Doctor approves of ill inmate sitting up during execution

Allowing a condemned killer with health problems to partially sit up during his execution next month would be a “reasonable” accommodation, according to a doctor working for Ohio’s prison system.

Death row inmate Alva Campbell became mildly agitated when officials tried lowering him to a normal execution position in an Oct. 19 test, according to a medical review by Dr. James McWeeney, a contractor for the Department of Rehabilitation and Correction.

McWeeney noted there were no objective findings such as increased pulse rate or breathing to corroborate Campbell’s anxiety.

“Nevertheless, given the events observed at this examination and the patient’s underlying pulmonary and mental health disorders, it would be reasonable to make an accommodation for the patient during the execution process that would permit him to lay in a semi-recumbent position,” the doctor wrote.

McWeeney also said a prison nurse’s exam failed to find veins suitable for inserting an IV on either of Campbell’s arms.

In 2009, problems placing an IV in the arms of death row inmate Romell Broom led to the cancellation of the execution after almost two hours and 18 needle sticks. Broom remains on death row, arguing in court the state shouldn’t be allowed a second attempt to execute him.

Campbell is scheduled to die Nov. 15 for fatally shooting teenager Charles Dials during a 1997 carjacking.

Campbell, 69, has severe chronic obstructive pulmonary disorder as the result of a decades-long two-pack-a-day smoking habit that finally stopped nine years ago, the doctor said.

Campbell’s attorneys also say he uses a walker, relies on an external colostomy bag, requires four breathing treatments a day and may have lung cancer.

Campbell’s health problems “could create a spectacle of a terminally ill man, with tourniquets on his arms and legs, being stabbed repeatedly to no avail,” defense attorney David Stebbins said Monday.

The Department of Rehabilitation and Correction said it “has taken Campbell’s medical conditions under consideration for planning of possible accommodations for his execution.”

Campbell was regularly beaten, sexually abused and tortured as a child, Stebbins and other attorneys argued in court filings and before the Ohio Parole Board.

The board rejected Campbell’s request for mercy earlier this month. Republican Gov. John Kasich, who has spared some inmates while rejecting clemency for others, has the final say.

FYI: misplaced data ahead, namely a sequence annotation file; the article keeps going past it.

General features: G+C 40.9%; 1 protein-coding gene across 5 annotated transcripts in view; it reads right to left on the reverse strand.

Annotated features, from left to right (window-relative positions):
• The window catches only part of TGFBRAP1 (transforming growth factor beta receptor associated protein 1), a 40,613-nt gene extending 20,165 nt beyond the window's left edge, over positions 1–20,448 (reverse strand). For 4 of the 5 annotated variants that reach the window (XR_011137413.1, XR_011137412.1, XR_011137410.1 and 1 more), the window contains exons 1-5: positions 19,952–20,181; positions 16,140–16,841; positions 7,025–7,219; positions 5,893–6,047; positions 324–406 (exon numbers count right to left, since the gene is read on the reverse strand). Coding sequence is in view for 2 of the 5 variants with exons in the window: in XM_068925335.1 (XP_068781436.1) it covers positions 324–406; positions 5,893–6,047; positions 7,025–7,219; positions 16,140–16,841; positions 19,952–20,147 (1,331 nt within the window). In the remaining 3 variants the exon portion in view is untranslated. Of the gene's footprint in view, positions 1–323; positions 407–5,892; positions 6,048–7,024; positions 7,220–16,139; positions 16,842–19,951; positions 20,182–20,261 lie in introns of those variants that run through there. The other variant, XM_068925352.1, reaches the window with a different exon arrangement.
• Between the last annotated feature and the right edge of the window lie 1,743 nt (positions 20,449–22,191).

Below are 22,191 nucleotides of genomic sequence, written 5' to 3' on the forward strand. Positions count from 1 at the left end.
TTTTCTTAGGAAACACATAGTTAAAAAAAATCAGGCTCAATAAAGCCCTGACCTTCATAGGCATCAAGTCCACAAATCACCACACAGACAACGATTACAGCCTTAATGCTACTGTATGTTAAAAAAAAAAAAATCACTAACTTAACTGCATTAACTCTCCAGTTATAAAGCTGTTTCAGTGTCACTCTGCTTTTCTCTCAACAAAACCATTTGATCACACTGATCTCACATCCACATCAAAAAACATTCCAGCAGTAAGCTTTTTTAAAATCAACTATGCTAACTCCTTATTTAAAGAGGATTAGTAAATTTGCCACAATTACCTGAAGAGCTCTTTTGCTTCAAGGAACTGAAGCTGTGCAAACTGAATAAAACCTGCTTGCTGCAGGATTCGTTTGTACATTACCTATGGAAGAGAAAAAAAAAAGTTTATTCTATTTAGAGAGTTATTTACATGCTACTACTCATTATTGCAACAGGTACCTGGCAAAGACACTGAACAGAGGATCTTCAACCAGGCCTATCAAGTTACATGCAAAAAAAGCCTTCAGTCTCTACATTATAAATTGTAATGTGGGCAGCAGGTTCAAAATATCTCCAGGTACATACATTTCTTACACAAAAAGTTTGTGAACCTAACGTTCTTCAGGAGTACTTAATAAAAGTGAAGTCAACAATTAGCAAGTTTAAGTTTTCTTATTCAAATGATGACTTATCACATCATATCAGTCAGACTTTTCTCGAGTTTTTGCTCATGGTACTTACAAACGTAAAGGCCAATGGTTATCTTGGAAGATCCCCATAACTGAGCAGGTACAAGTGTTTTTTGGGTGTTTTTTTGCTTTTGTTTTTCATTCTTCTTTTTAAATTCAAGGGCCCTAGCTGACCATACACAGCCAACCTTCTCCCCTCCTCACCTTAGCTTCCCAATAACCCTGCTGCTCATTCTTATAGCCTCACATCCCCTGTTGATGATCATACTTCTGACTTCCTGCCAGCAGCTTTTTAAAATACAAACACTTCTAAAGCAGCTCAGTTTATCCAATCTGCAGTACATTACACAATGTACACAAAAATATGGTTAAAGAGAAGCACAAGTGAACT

Prosecutors say Campbell’s health claims are ironic given he faked paralysis to escape court custody the day he killed Dials.

Campbell was paroled in 1992 after serving 20 years for killing a man in a Cleveland bar. On April 2, 1997, Campbell was in a wheelchair when he overpowered a Franklin County sheriff’s deputy on the way to a court hearing on several armed robbery charges, records show.

Campbell took the deputy’s gun, carjacked the 18-year-old Dials and drove around with him for several hours before shooting him twice in the head as Dials crouched in the footwell of his own truck, according to court records.

Franklin County prosecutor Ron O’Brien calls Campbell “the poster child for the death penalty.”

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Andrew Welsh-Huggins can be reached on Twitter at https://twitter.com/awhcolumbus.

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This story has been corrected to say that a prison nurse, not doctor, found veins suitable for IV insertion.

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Erika Hurt: Indiana Woman Says She’s One Year Sober After Heroin OD Photo Went Viral

Erika Hurt: Indiana Woman Says She's One Year Sober After Heroin OD Photo Went Viral

One year ago, Indiana resident Erika Hurt was fighting a losing battle against heroin addiction. And while a viral photo of someone slumped back in their car after a drug overdose could be a source of great embarrassment and scandal, it turned out to be a blessing in disguise, as it reportedly convinced the 26-year-old mother to turn her life around and get clean.

According to a report from the New York Post, the incident happened on October 22, 2016, when Hurt was found in the parking lot of a Dollar General, passed out in her car with a needle in her hand. As his mother apparently suffered from a heroin overdose, Hurt’s infant son Parker was shown in the picture as well, crying in the back seat.

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The Inquisitr

Woman writes tribute to nurses caring for her 2-year-old with cancer

Shelby Skiles was unable to sleep one recent night while staying with her 2-year-old daughter at Children’s Medical Center Dallas when she just began to write.